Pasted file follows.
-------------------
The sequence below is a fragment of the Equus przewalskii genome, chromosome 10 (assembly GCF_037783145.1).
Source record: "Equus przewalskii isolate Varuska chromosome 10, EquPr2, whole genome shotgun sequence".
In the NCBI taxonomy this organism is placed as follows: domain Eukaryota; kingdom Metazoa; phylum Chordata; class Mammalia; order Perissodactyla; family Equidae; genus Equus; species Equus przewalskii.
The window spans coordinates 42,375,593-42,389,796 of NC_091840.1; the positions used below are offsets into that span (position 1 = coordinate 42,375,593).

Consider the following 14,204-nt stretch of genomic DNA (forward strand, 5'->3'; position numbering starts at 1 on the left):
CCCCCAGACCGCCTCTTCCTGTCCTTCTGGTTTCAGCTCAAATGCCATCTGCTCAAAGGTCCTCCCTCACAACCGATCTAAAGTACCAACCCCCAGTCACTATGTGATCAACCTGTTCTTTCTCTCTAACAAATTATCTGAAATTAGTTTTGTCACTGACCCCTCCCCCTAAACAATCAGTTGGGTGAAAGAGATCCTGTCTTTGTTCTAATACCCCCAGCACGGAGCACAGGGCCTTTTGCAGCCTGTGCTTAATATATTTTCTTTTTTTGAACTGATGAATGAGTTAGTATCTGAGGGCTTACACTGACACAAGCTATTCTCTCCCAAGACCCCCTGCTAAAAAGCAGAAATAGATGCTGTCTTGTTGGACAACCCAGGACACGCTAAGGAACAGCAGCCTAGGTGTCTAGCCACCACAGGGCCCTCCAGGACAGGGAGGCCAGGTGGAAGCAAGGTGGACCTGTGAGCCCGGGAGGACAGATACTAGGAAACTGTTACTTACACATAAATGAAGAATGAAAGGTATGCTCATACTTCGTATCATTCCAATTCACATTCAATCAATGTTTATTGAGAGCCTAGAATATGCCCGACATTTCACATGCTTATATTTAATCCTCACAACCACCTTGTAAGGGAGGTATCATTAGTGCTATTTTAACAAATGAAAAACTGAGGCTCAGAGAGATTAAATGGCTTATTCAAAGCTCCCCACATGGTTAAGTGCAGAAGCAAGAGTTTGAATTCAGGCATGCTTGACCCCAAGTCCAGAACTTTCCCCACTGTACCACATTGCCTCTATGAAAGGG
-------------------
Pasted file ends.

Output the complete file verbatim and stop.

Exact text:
The sequence below is a fragment of the Equus przewalskii genome, chromosome 10 (assembly GCF_037783145.1).
Source record: "Equus przewalskii isolate Varuska chromosome 10, EquPr2, whole genome shotgun sequence".
In the NCBI taxonomy this organism is placed as follows: domain Eukaryota; kingdom Metazoa; phylum Chordata; class Mammalia; order Perissodactyla; family Equidae; genus Equus; species Equus przewalskii.
The window spans coordinates 42,375,593-42,389,796 of NC_091840.1; the positions used below are offsets into that span (position 1 = coordinate 42,375,593).

Consider the following 14,204-nt stretch of genomic DNA (forward strand, 5'->3'; position numbering starts at 1 on the left):
CCCCCAGACCGCCTCTTCCTGTCCTTCTGGTTTCAGCTCAAATGCCATCTGCTCAAAGGTCCTCCCTCACAACCGATCTAAAGTACCAACCCCCAGTCACTATGTGATCAACCTGTTCTTTCTCTCTAACAAATTATCTGAAATTAGTTTTGTCACTGACCCCTCCCCCTAAACAATCAGTTGGGTGAAAGAGATCCTGTCTTTGTTCTAATACCCCCAGCACGGAGCACAGGGCCTTTTGCAGCCTGTGCTTAATATATTTTCTTTTTTTGAACTGATGAATGAGTTAGTATCTGAGGGCTTACACTGACACAAGCTATTCTCTCCCAAGACCCCCTGCTAAAAAGCAGAAATAGATGCTGTCTTGTTGGACAACCCAGGACACGCTAAGGAACAGCAGCCTAGGTGTCTAGCCACCACAGGGCCCTCCAGGACAGGGAGGCCAGGTGGAAGCAAGGTGGACCTGTGAGCCCGGGAGGACAGATACTAGGAAACTGTTACTTACACATAAATGAAGAATGAAAGGTATGCTCATACTTCGTATCATTCCAATTCACATTCAATCAATGTTTATTGAGAGCCTAGAATATGCCCGACATTTCACATGCTTATATTTAATCCTCACAACCACCTTGTAAGGGAGGTATCATTAGTGCTATTTTAACAAATGAAAAACTGAGGCTCAGAGAGATTAAATGGCTTATTCAAAGCTCCCCACATGGTTAAGTGCAGAAGCAAGAGTTTGAATTCAGGCATGCTTGACCCCAAGTCCAGAACTTTCCCCACTGTACCACATTGCCTCTATGAAAGGG